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Posted November 26, 2001
This is Dr. Michael Hogan's latest book, a collection of essays written over the past decade while the author has lived and taught in Guadalajara, Mexico. This is quite possibly his best book, displaying a wide range of topics and an incredible maturity and intelligence that only comes when one's perspectives have been expanded. In one essay, 'Letter to a Troubled Student,' he deals with the Zapatista uprising of Chiapas, Mexico, telling his student that it is not scary that a group of Indians are taking on the Mexican government, but that, in any war, the truth is always the first victim. To him, and to a lot of us, that is truly scary. Through this essay, marked for its open-mindedness and its intelligence, Hogan is able to explain how his fears transcend the egocentric level, acheiving a greater understanding and universality. This is the modus operandi for the rest of the book, which is a collection of essays written in Mexico over a period of the past ten years. They relate the expatriate experience, but they differ from other expatriate books because these essays are observations told through the eyes of a person who is committed to the lifelong quest of knowledge, a person who is committed to learning about his surroundings. All the essays are examples of a deep thought process, and one gets the realization that the author is just as much the teacher as he is the student. One of the best examples of this, and also one of the defining elements of the book itself is the obvious influence that Mexican Poet Octavio Paz had and still has on Hogan¿s life. Paz¿s presence is everywhere in the book; the musicality of his poetry helping Hogan the young boy overcome his stuttering problem, the incisive nature of his essays helping Hogan the teacher in teaching the Odyssey to his ninth graders, the profound depth of his social critiques helping Hogan the human being understand humanity and the Mexican better. This book is a deep, insightful study into the psychology of the expatriate. In my opinion it is a peer to that other great book about the human condition, 'The Labyrinth of Solitude.' It is also the only expatriate book that is fully able to document the reasons why a person chooses to leave his home country. It interacts with the reader on many levels, displaying intelligence, while appealing to the poets, the teachers, the scholars, the human beings in all of us. It also displays a deep love for a country that is not the native land for the author, nor for many expatriates. And it is this love that makes the book, and the essays within so compelling. I am reminded at this point, while searching for the place to end my review, of some lyrics from the song ¿Atlanta¿ by the Stone Temple Pilots. 'Visions of Mexico seduce me, It goes to my head so carefully.'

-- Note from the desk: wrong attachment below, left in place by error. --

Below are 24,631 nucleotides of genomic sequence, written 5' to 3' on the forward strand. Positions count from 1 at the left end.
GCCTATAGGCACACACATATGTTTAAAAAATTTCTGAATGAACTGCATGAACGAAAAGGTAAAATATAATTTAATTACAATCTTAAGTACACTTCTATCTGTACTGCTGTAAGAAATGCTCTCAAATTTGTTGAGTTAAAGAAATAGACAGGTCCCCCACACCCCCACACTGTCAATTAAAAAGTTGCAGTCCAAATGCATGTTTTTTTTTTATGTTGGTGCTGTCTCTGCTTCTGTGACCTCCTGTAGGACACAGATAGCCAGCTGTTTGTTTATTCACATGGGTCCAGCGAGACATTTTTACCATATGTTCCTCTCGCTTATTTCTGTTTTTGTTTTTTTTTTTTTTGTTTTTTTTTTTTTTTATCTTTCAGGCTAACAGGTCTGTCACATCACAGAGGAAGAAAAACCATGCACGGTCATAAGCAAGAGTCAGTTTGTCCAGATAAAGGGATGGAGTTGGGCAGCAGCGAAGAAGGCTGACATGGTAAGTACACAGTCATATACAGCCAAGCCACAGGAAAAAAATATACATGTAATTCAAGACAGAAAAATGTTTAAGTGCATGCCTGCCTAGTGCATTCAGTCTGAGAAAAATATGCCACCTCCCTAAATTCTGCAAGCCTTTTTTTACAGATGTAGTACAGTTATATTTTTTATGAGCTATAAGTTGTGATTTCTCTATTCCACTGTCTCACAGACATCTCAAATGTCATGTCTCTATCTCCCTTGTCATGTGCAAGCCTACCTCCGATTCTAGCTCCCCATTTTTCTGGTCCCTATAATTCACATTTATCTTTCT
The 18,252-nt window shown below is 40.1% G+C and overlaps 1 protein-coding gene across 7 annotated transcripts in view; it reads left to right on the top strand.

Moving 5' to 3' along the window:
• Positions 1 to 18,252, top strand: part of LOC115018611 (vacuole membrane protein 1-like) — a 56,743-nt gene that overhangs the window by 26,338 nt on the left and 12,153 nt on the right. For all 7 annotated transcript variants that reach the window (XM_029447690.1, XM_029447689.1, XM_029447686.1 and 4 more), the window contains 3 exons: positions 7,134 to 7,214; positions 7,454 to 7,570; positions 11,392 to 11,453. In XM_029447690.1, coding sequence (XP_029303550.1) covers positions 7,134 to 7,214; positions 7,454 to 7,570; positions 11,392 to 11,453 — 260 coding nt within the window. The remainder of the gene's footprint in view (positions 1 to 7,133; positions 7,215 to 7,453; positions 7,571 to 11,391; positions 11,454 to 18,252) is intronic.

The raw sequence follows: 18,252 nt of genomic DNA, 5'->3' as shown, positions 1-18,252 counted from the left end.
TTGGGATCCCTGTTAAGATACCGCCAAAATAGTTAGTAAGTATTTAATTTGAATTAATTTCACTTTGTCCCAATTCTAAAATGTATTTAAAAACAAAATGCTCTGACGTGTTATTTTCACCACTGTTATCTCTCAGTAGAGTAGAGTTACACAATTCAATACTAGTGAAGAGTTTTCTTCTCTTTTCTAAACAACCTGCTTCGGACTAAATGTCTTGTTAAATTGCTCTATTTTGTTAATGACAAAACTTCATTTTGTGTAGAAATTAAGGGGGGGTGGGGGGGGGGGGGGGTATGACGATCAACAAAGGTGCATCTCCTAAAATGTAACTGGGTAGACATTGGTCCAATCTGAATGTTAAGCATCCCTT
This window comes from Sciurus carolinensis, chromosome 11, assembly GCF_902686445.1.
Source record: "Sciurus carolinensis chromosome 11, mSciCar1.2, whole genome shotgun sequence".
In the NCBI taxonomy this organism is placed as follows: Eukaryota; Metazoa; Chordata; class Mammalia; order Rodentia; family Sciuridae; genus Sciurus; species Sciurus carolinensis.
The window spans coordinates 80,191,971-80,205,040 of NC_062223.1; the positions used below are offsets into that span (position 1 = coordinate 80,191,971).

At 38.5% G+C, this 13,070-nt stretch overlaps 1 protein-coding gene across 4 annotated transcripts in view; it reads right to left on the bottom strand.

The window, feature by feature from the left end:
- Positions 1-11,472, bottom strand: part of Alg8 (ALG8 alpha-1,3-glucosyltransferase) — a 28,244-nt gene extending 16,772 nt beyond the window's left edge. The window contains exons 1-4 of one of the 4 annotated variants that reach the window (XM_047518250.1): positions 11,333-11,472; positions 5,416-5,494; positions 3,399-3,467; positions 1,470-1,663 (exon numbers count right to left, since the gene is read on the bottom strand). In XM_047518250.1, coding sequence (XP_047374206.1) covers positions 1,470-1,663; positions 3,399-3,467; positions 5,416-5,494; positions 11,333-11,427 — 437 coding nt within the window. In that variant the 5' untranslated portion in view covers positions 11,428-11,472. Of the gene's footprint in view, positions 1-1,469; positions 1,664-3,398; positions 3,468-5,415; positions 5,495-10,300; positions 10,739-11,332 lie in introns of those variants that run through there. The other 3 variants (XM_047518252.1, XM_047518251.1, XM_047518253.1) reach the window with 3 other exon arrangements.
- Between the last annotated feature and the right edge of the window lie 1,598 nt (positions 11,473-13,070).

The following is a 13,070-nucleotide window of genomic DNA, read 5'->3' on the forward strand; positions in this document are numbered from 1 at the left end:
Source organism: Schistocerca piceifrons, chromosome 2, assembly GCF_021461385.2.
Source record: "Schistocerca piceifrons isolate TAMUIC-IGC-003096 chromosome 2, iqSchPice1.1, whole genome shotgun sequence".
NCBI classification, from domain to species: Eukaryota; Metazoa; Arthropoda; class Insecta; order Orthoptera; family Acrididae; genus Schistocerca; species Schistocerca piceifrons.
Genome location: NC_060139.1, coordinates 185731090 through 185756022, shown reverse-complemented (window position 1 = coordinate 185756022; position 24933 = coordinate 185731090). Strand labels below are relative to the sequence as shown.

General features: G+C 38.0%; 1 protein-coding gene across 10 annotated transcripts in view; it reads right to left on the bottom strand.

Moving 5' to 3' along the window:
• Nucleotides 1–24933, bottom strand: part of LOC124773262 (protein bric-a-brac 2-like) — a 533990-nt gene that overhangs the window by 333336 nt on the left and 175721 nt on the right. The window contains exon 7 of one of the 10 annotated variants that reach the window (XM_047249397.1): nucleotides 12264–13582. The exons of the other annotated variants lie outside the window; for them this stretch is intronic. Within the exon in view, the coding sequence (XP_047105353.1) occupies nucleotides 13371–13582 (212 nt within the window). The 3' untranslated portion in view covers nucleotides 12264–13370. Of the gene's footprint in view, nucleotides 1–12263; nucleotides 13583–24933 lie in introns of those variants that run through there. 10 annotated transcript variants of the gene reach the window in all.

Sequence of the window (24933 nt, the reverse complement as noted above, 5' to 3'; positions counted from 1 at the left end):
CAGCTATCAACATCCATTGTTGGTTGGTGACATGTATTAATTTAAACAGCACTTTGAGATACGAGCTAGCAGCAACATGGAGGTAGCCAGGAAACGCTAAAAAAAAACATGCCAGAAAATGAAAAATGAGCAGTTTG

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Posted October 29, 2001
I've read lot of tour guides on Mexico and, of course, Octavio Paz's great book on the Mexican character. But Hogan's book encapsulates so much more. It explores Mexican music, culture, politics and education. But it also takes the reader to secret gardens, dance halls, and the jungles of Chiapas. Fans of Richard Shelton will enjoy Hogan's naturalism and love of the countryside; lovers of history and poitical intrigue will enjoy his take on U.S. interventions, but what I was most fascinated by were his warnings and predictions for the future of this key Latin American country. The introduction, written by the former U.S. Consul General of Guadalajara is a compelling imprimatur for the quality and truth of this insightful book.Was this review helpful? Yes NoThank you for your feedback. Report this reviewThank you, this review has been flagged.